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How they voted

Updated: July 6, 2012 10:54AM



WASHINGTON — Here’s how U.S. Reps. Joe Donnelly and Peter Visclosky, Democrats, voted last week. There were no key votes in the Senate.

FDA REAUTHORIZATION: The House passed the Food and Drug Administration Reform Act (H.R. 5651), sponsored by Rep. Fred Upton, R-Mich. The bill would reauthorize and extend the Food and Drug Administration’s user-fee programs for prescription drugs and medical devices and establish user-fee programs for generic drugs and biosimilars. Upton said the bill would promote “American innovation by improving the predictability, consistency, transparency, and efficiency of FDA regulation.” The vote, on May 30, was 387 yeas to 5 nays.

Votes: Donnelly, yea; Visclosky, yea

SOLDIERS AND CHILD CUSTODY: The House passed the Servicemember Family Protection Act (H.R. 4201), sponsored by Rep. Michael R. Turner, R-Ohio. The bill would require courts making temporary orders for child custody based on soldiers’ deployment for military service to cancel those orders once the soldiers have returned from deployment. Turner said: “State courts should not be allowed to use a service member’s previous deployments or the possibility of future deployments when making child custody determinations.” The vote, on May 30, was 390 yeas to 2 nays.

Votes: Donnelly, yea; Visclosky, yea

BORDER CRIME TASK FORCE: The House passed the Jaime Zapata Border Security Task Force Act (H.R. 915), sponsored by Rep. Henry Cuellar, D-Texas. The bill would create a Border Enforcement Security Task Force program to coordinate federal, state and local law enforcement actions to prevent crime along the borders with Mexico and Canada. Cuellar said the program took “a comprehensive approach to identifying, disrupting, and dismantling criminal organizations posing significant threats to border and maritime security.” The vote, on May 30, was 391 yeas to 2 nays.

Votes: Donnelly, yea; Visclosky, yea

SEX SELECTION FOR ABORTIONS: The House rejected the Prenatal Nondiscrimination Act (H.R. 3541), sponsored by Rep. Trent Franks, R-Ariz. The bill would have established criminal penalties for doctors who perform an abortion on the basis of sex selection. Franks said the penalties would address the increasing practice of sex-selection abortion, especially among Asian immigrants, and send the message “that it is wrong to knowingly kill unborn children because they are baby girls instead of baby boys.” An opponent, Rep. John Conyers, Jr., D-Mich., said the bill was “intended to chip away at a woman’s right to seek safe and legal medical care” by criminalizing abortion. The vote, on May 31, was 246 yeas to 168 nays, with a two-thirds majority required for approval.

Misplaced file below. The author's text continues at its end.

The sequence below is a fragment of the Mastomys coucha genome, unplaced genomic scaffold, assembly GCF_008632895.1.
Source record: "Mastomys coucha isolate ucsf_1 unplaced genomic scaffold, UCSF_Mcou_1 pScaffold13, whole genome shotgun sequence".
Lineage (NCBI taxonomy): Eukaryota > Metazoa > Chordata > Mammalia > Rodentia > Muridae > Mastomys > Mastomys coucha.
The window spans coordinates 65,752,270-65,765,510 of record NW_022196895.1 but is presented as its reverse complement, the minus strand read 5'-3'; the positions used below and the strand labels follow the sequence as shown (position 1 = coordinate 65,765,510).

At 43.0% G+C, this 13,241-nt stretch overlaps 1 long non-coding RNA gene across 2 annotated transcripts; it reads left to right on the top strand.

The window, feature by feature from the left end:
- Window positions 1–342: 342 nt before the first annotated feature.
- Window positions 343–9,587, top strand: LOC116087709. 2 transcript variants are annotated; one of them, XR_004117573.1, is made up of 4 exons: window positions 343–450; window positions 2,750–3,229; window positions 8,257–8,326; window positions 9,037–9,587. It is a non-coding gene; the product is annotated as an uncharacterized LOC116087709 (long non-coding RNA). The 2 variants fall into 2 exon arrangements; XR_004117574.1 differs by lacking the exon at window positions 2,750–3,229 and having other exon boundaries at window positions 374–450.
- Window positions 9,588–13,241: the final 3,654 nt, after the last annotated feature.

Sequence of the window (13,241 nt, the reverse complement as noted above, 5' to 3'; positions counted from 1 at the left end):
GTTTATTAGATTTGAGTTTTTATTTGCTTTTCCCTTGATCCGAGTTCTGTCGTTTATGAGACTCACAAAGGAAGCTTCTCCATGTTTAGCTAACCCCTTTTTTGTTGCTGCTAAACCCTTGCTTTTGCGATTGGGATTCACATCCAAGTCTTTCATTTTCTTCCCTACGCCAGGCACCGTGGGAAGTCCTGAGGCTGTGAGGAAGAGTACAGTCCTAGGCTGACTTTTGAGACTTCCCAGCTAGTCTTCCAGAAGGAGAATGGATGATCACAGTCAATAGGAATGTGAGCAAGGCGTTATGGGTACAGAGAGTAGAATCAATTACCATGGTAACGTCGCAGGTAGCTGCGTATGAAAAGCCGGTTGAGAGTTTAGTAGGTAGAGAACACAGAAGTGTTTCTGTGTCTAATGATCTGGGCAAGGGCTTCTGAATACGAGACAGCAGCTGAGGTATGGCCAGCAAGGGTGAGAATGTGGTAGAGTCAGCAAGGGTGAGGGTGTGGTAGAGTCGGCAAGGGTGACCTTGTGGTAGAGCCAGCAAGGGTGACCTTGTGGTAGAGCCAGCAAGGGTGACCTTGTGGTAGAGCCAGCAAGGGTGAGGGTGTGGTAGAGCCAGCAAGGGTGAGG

Votes: Donnelly, yea; Visclosky, nay

FUNDING INTELLIGENCE PROGRAMS: The House passed the Intelligence Authorization Act (H.R. 5743), sponsored by Rep. Mike J. Rogers, R-Mich. The bill would fund intelligence activities by 13 different intelligence, military and law enforcement agencies in fiscal 2013. Rogers said it “sustains our current intelligence capabilities and provides for the development of future capabilities, all while achieving significant savings and ensuring the intelligence agencies are being good stewards of the taxpayers’ dollars.” The vote, on May 31, was 386 yeas to 28 nays.

Votes: Donnelly, yea; Visclosky, yea

PROJECT LABOR AGREEMENTS: The House approved an amendment sponsored by Rep. Michael G. Grimm, R-N.Y., to the Military Construction and Veterans Affairs and Related Agencies Appropriations Act (H.R. 5854). The amendment would strike a provision barring the military from reaching project labor agreements with contractors on construction contracts. Grimm said the agreements were a “proven, cost-effective, and efficient option that saves taxpayers money” and gives the military the option of providing job training and jobs to military veterans. An opponent, Rep. John Abney Culberson, R-Texas, said “the language in the bill does not prohibit the use of project labor agreements,” making the amendment unnecessary. The vote, on May 31, was 218 yeas to 198 nays.

Votes: Donnelly, yea; Visclosky, yea

PREVAILING WAGES AND CONTRACTORS: The House rejected an amendment sponsored by Rep. Trent Franks, R-Ariz., to the Military Construction and Veterans Affairs and Related Agencies Appropriations Act (H.R. 5854). The amendment would have barred funding for the application of prevailing wage requirements for government contractors under the Davis-Bacon Act. Franks said “this amendment is an attempt to stop the hemorrhage of wasteful spending and rein in our debt” by preventing artificially high wages being paid to employees of contractors. An opponent, Rep. Sanford D. Bishop, Jr., said the prevailing wage requirements “protect the government, as well as the workers, in carrying out the policy of paying decent wages on government contracts.” The vote, on May 31, was 180 yeas to 237 nays.

Votes: Donnelly, nay; Visclosky, nay

MILITARY CONSTRUCTION PROJECTS: The House passed the Military Construction and Veterans Affairs and Related Agencies Appropriations Act (H.R. 5854), sponsored by Rep. John Abney Culberson, R-Texas. The bill would provide funding for military and Department of Veterans Affairs construction projects in fiscal 2013. Culberson said the bill fully funded necessary programs while avoiding unnecessary spending and containing costs in an effort to cut the deficit. The vote, on May 31, was 407 yeas to 12 nays.

Votes: Donnelly, yea; Visclosky, yea



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